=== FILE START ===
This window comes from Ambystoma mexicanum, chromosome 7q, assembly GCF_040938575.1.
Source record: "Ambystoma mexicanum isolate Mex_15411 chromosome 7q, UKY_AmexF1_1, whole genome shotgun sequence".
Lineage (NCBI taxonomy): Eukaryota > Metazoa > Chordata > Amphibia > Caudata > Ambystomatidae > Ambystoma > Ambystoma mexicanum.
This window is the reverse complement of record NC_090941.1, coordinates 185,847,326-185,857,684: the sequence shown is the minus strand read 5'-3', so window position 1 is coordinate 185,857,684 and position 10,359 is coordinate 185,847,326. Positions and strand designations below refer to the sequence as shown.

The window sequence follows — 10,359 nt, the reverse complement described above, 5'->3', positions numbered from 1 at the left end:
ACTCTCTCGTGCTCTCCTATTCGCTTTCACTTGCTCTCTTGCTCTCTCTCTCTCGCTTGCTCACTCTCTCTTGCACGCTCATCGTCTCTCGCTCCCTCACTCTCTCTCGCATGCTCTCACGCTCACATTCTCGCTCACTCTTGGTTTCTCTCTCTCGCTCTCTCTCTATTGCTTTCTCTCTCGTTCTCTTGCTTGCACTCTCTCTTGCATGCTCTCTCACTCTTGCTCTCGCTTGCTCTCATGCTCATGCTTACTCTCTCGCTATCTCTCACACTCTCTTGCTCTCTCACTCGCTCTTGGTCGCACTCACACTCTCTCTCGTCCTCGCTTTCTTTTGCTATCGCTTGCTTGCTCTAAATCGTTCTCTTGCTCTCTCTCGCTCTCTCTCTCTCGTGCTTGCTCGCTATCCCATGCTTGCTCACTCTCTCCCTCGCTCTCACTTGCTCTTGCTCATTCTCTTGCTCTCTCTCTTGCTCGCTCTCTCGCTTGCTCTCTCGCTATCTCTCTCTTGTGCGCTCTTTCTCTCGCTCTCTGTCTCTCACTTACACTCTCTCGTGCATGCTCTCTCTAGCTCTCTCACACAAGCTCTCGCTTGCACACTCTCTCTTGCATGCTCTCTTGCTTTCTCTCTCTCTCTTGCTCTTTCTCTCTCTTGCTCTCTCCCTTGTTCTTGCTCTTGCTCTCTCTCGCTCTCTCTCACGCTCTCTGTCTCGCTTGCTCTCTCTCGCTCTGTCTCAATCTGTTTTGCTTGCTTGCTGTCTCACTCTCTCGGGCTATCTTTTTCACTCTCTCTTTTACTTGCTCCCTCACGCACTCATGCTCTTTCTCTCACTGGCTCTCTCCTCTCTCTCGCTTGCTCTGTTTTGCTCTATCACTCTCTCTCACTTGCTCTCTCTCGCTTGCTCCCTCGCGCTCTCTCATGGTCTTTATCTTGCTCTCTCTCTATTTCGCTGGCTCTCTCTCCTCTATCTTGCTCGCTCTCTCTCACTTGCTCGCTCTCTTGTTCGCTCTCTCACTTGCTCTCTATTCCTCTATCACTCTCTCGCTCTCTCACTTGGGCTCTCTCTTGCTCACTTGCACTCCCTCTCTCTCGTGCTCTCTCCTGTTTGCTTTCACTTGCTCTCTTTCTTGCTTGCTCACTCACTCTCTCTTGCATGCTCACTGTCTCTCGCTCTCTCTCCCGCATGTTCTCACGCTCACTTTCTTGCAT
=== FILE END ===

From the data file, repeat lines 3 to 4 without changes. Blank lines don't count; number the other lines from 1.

Lineage (NCBI taxonomy): Eukaryota > Metazoa > Chordata > Amphibia > Caudata > Ambystomatidae > Ambystoma > Ambystoma mexicanum.
This window is the reverse complement of record NC_090941.1, coordinates 185,847,326-185,857,684: the sequence shown is the minus strand read 5'-3', so window position 1 is coordinate 185,857,684 and position 10,359 is coordinate 185,847,326. Positions and strand designations below refer to the sequence as shown.